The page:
Until 1990, U S WEST was a holding company with three subsidiary Regional Bell operators: Mountain States Telephone & Telegraph (or Mountain Bell; based in Denver, Colorado), Northwestern Bell (based in Omaha, Nebraska) and Pacific Northwest Bell (based in Seattle, Washington). On January 1, 1991, U S WEST consolidated Northwestern Bell and Pacific Northwest Bell operations into those of Mountain Bell, renaming it U S WEST Communications, Inc., becoming the first Baby Bell to consolidate operations of its Bell Operating Companies (BellSouth with its BellSouth Telecommunications subsidiary being the other).
U S WEST served most parts of Arizona, Colorado, Idaho, Montana, New Mexico, Utah, and Wyoming (formerly Mountain Bell area); Iowa, Minnesota, Nebraska, North Dakota and South Dakota (formerly Northwestern Bell area); and Idaho, Oregon and Washington (formerly Pacific Northwest Bell area).
U S WEST Communications became a pioneer in the introduction and rapid system-wide implementation of telephone technologies designed by Bellcore (now Telcordia Technologies) in the 1980s and 1990s. Their lead in this push became one that many other Regional Bell Operating Companies had to scramble to keep up with. Much of U S WEST's success in this endeavor was for multiple reasons; including their then-innovative use of "test-markets" for staggered roll-outs of new calling features in middle-sized cities such as Boise, Idaho; Minneapolis, Minnesota; and Phoenix, Arizona before releasing them on a wider scale. (They were the first communications provider to use this strategy now called beta-testing). Their geographic presence featured telephone switching equipment that had been constructed fairly recent to the time frame, thereby requiring fewer upgrades. Their service area was also experiencing population growth at a tremendous rate, tripling their subscriber-base in a short time and increasing revenues.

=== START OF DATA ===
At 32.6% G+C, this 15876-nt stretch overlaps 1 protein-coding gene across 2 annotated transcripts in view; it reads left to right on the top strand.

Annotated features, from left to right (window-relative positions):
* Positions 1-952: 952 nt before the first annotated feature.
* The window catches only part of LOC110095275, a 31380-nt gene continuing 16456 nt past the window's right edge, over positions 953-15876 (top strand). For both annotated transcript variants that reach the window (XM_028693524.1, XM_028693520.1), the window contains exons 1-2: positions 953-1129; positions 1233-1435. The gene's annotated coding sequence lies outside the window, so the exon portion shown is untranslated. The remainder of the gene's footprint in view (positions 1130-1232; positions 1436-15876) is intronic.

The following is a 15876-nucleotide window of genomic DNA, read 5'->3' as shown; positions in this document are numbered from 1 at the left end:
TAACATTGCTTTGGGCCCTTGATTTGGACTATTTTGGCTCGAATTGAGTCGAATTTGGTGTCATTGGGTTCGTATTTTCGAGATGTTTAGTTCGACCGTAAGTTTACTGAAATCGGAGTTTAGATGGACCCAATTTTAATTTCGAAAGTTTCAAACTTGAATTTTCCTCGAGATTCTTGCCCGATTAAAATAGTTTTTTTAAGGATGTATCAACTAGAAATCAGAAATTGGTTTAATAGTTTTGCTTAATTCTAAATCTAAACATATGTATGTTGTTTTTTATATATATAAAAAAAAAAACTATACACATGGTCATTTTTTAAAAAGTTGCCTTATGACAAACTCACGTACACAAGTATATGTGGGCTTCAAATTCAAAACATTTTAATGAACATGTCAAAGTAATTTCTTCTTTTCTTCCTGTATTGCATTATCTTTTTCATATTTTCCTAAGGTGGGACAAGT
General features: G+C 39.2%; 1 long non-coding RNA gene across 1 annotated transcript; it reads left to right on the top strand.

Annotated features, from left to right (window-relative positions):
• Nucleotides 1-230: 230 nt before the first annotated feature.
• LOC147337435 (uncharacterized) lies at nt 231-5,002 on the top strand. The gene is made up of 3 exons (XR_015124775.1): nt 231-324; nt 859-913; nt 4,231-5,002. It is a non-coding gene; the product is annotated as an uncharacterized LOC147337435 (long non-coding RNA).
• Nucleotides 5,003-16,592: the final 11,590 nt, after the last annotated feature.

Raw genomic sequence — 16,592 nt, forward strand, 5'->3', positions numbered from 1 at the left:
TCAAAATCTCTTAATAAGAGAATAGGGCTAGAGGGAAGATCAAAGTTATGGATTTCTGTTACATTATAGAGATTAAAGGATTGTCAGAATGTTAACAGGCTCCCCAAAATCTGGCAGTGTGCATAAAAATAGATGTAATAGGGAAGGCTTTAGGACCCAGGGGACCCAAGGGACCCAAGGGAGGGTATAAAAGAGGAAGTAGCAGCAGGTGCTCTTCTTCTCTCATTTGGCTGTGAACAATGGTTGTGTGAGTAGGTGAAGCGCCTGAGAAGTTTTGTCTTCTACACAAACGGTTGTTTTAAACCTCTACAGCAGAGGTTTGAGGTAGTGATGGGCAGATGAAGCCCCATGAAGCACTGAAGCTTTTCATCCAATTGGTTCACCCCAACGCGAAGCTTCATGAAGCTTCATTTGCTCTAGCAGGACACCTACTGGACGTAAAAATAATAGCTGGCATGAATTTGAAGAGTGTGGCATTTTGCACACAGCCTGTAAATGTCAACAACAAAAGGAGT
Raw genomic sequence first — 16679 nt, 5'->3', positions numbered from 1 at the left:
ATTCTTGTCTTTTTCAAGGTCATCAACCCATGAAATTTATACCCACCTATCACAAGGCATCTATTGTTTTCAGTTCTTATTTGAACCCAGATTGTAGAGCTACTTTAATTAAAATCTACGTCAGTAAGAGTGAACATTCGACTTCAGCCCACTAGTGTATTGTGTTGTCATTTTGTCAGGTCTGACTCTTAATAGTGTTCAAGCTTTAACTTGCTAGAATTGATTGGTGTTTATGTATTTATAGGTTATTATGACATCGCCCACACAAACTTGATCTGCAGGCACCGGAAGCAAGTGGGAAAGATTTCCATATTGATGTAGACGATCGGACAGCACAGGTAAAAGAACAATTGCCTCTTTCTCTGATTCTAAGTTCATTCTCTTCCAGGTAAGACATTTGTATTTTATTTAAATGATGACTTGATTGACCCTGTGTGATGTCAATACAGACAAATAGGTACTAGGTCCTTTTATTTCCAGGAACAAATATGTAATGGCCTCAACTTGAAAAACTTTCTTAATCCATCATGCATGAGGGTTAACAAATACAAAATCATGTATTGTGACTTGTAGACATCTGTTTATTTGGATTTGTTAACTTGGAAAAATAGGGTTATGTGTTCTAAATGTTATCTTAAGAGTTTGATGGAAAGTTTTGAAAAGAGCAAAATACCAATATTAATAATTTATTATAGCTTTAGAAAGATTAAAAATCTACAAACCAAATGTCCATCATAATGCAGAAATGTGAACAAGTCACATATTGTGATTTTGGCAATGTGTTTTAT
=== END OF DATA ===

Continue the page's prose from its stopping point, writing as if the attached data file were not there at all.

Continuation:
U S WEST Communications was the first local telephone company to offer Caller ID service in 1991; nearly four years before any other local telco could do so. They were the first telco to upgrade their PSTN to electronic switching before 1990 and they were the first to offer residential and business ISDN and later, DSL services to their customers by 1997. US West was also briefly in the cable business with its purchase of Continental Cablevision in 1996, creating MediaOne (which was later spun off).
As a result of its rapid "bring-to-market" abilities and continued success in the advances in technology, the company quickly adopted a new slogan— "Life's better here."
Despite the rapid growth and waves of technology, U S WEST began to capture the ire of many customers and even some of the states in which they operated.
U S WEST, in several complaints that landed the company in court, was accused of failing to meet service needs within a reasonable time frame and of practicing predatory billing and collection methods. While the company often claimed that subscriber demands were often greater than their ability to fulfill orders, many critics pointed to high profit margins, spending on bring-to-market technology and lackluster investment in customer support. Critics also accused the company of monopoly-like practices. The charge of monopoly practices was considered quite serious, since the US Courts had specifically broken up the AT&T/Bell operating companies in order to eliminate or minimize such monopolistic effects.